ʿABD-AL-KARĪM B. ḴᵛĀJA ʿĀQEBAT MAḤMŪD B. ḴᵛĀJA BOLĀQĪ KAŠMĪRĪ, a noted chronicler of Nāder Shah’s military campaigns. Little is known of his birth or early life. A Kashmiri by origin, ʿAbd-al-Karīm was living in Shahjahanabad (old Delhi) when Nāder Shah entered the city in 1151/1739. Being keen to perform the pilgrimage to Mecca and to visit the tombs of Muslim saints, he joined the service of Nāder Shah as a clerk (motaṣaddī) and accompanied him on his return journey to Persia. When Nāder Shah finally reached Qazvīn in 1154/1741, after successive campaigns in the Panjab, Sind, Afghanistan, Khorasan, Transoxania, Ḵᵛārazm, and elsewhere, ʿAbd-al-Karīm took leave of him to go to Mecca. On the way he visited Karbalā, Ḥalab , and other places. He performed the pilgrimage and then took a boat from Jidda to the port of Hugly (Calcutta), finally returning to Delhi in 1156/1743. He died in 1198/1784.
ʿAbd-al-Karīm is the author of Bayān-e vāqeʿ, also called Tārīḵ-e Nāderī or Nādernāma (K. B. Nasīm, ed., Lahore, 1970). It deals primarily with the life and campaigns of Nāder Shah but also includes some interesting accounts of the countries visited by the author. Part of the work is devoted to the history of the later Mughals down to 1198/1784 or 1199/1785. Bayān-e vāqeʿ is a frank and objective account of the life of Nāder Shah. It is rich in geographical, social and economic information, e.g., the hourly reckoning of distances from Baghdad to Mecca and the Turks’ use of European watches (Gladwin’s translation, pp. 114-20); the exhibition of Nāder Shah’s wealth in Herat (ibid., pp. 26-28); and the European settlements in Pondicherry (ibid., p. 142). It is also speculated that India became a wealthy nation in comparison with Turan because large quantities of gold and silver were brought to India on European ships at the same time that the Europeans had ready money to buy Indian manufactured goods and other products (ibid., pp. 42-43).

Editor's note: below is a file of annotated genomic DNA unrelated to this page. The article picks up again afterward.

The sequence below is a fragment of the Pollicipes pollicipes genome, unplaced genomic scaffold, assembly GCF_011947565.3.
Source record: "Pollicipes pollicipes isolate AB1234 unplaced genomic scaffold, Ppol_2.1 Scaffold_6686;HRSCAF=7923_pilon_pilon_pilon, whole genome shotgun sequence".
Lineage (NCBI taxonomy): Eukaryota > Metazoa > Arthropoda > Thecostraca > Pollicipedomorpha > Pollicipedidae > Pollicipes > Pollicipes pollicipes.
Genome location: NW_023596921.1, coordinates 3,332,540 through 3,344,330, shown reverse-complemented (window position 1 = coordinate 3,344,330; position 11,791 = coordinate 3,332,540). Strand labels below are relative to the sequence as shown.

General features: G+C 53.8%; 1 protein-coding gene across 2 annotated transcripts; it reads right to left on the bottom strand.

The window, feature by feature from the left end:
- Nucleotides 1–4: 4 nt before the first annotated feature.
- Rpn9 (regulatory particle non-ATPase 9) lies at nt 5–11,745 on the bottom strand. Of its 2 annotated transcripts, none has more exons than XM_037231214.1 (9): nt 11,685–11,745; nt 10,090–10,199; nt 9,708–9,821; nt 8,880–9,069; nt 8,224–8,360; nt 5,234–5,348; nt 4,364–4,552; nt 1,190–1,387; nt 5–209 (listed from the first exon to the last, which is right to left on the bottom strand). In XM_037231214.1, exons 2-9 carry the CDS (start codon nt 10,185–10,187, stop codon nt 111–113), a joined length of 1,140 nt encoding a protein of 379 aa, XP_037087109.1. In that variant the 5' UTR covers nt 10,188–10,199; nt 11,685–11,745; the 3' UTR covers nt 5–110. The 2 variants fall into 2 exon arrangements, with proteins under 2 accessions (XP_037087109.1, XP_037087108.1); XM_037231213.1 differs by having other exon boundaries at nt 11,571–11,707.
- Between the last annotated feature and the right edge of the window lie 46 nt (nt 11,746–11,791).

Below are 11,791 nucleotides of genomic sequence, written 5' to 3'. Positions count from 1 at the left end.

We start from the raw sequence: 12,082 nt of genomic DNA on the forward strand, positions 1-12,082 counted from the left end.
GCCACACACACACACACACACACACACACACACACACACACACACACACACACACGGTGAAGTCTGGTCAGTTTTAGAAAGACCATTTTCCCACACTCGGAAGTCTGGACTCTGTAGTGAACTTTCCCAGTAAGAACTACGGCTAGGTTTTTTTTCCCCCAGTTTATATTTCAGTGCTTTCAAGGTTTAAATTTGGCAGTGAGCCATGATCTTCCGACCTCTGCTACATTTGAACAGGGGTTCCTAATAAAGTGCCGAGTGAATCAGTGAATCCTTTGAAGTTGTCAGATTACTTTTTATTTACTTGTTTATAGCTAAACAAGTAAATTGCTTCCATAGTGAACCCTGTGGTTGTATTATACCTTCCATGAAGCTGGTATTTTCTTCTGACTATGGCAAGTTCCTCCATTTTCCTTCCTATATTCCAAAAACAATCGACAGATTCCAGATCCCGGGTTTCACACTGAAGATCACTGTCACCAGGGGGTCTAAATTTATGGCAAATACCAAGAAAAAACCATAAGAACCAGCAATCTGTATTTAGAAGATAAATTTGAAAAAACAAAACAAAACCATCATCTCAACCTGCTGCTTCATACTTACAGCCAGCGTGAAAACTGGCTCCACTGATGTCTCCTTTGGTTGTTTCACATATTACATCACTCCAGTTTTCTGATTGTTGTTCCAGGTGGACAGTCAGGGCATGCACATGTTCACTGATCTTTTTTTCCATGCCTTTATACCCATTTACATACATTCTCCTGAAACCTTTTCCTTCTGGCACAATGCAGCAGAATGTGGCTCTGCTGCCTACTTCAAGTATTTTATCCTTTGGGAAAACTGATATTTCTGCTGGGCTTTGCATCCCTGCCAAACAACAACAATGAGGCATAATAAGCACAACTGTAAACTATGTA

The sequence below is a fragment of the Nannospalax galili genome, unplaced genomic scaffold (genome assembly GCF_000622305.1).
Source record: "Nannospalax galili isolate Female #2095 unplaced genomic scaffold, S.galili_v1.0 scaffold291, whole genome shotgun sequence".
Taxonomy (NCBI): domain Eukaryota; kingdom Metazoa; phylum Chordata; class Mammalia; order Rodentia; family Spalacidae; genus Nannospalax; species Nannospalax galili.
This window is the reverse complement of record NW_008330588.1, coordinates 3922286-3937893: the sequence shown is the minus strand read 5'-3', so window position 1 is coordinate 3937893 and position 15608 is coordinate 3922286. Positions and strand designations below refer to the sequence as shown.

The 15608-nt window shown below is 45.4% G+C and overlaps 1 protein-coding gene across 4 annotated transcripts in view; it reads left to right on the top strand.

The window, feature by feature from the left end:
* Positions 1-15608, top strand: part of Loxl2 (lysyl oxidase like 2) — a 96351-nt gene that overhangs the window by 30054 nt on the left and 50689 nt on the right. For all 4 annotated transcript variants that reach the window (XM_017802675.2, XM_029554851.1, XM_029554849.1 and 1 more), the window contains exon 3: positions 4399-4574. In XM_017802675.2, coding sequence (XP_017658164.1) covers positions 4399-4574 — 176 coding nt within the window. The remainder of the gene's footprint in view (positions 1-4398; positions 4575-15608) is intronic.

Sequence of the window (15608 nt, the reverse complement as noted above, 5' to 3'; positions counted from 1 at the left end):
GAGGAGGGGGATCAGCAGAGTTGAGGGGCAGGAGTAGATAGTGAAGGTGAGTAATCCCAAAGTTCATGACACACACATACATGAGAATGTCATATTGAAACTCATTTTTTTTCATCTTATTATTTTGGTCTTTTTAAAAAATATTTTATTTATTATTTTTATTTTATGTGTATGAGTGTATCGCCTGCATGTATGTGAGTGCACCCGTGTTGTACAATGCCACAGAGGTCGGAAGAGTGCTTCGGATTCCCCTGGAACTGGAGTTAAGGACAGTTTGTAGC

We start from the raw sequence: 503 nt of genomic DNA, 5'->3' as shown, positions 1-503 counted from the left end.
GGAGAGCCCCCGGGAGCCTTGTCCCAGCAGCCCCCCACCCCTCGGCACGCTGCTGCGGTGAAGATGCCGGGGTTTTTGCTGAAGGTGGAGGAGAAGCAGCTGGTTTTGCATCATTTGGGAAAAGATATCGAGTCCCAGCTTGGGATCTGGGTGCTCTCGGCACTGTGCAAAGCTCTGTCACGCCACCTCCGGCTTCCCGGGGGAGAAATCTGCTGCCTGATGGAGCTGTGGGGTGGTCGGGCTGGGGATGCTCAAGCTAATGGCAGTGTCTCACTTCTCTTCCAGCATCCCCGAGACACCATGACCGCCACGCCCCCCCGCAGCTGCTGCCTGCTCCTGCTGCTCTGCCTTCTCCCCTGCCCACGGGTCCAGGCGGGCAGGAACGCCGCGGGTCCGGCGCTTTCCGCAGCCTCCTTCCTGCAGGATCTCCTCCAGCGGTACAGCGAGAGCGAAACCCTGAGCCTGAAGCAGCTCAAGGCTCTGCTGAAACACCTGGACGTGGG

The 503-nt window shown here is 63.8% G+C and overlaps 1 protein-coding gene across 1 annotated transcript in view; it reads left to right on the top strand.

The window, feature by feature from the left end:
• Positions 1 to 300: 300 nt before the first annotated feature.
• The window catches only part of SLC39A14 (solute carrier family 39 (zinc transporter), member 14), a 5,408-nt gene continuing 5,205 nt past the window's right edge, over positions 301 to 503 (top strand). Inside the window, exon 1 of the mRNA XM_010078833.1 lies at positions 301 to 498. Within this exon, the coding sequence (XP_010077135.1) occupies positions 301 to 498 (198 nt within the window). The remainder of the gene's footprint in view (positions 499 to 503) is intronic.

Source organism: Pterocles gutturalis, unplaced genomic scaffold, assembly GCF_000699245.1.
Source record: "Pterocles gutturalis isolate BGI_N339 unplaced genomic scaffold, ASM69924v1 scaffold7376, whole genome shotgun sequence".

None of the existing translations of Bayān-e vāqeʿ is complete. Another manuscript exists in the School of Oriental and African Studies, London, ms. no. 18975. According to the preface, the work is divided into five chapters and a conclusion; this last is not found in any of the extant manuscripts.
Storey, II/2, pp. 326-27.
M. Shafi, “ʿAbd-al-Karīm Kashmīrī,” EI 2 I, pp. 71-72.
F. Gladwyn, tr., Memoirs of Khojeh Abdulkurreem, London, 1793.
L. Lockhart, Nadir Shah, London, 1938, passim.
(S. Marble Ahmad)
(S. Maqbul Ahmad)
Originally Published: December 15, 1982
Last Updated: July 14, 2011
This article is available in print.
Vol. I, Fasc. 2, p. 125